See more from this Session: Management Strategies to Improve Nutrient Use Efficiency: I
In the last 60 years in China, in addition to using organic manure to recycling part of the nutrients in organic wastes, N fertilizer application was started in early 1950s, P fertilizer was added to the fertilization program in 1960s, and K fertilizer and some micronutrients started to be used in 1970s. With time, total nutrient input in inorganic form increased rapidly. By 1993, China became the world largest fertilizer user. In recent year, the total fertilizer nutrient consumption in China accounted for about one third of world total chemical fertilizer consumption. During this process, chemical fertilizer use played an important role in sustained increase in crop production and in improvement of soil fertility and land productivity. At the same time, large tonnage of organic nutrients was not been used properly, also creating negative influence to environment.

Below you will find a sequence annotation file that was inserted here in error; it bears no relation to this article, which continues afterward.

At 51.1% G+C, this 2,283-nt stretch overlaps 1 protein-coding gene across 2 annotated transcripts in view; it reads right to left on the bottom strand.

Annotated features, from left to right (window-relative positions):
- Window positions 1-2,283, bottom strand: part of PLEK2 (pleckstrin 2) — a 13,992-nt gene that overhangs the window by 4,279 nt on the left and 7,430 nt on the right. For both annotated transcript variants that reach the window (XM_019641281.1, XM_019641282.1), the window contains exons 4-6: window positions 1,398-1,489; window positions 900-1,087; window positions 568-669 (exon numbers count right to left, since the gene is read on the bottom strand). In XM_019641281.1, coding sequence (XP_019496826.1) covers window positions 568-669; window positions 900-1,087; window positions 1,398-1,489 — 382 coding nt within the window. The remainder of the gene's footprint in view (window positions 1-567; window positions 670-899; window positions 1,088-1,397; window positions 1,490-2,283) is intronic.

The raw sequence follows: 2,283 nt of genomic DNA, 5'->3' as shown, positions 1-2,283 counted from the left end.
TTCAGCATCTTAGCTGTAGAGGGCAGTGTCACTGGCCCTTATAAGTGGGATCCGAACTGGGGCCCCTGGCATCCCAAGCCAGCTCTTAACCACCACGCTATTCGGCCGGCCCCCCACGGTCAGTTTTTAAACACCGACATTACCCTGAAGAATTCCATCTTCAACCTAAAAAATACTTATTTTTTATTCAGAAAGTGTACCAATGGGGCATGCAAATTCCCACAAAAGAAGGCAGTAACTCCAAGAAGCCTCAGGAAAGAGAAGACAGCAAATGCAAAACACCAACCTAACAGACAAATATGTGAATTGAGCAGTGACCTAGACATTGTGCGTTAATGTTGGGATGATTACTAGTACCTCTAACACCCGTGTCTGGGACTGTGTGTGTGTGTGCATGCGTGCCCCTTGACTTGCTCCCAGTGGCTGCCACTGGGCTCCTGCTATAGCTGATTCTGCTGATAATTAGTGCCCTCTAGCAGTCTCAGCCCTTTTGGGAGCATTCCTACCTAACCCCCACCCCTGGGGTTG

Two nationwide fertilizer efficiency studies in early 1960s and 1980s, and the results of International Plant Nutrition Institute (IPNI) cooperative program in China after 2000 indicated that changes of fertilizer use efficiency in China following the law of minimum, the law of diminishing returns, the law of nutrient return, and other principles of plant nutrition. Currently, average agronomic efficiency (AE) of N fertilizer for rice, wheat and maize were 11.5, 10.5 and 9.6 kg grain/kg N, respectively, and the average first crop recovery efficiency of fertilizer N for rice, wheat and maize were 27.2%, 43.8% and 32.4%, respectively. The low N use efficiency in China is due to the high N rate for high yield production and improper use of fertilizers.
Strategy to ensure sustained increase in crop production, to improve soil fertility, to improve land quality and to help the environment, through improved nutrient management and fertilizer use efficiency were discussed, in relation to the highly intensified cropping systems.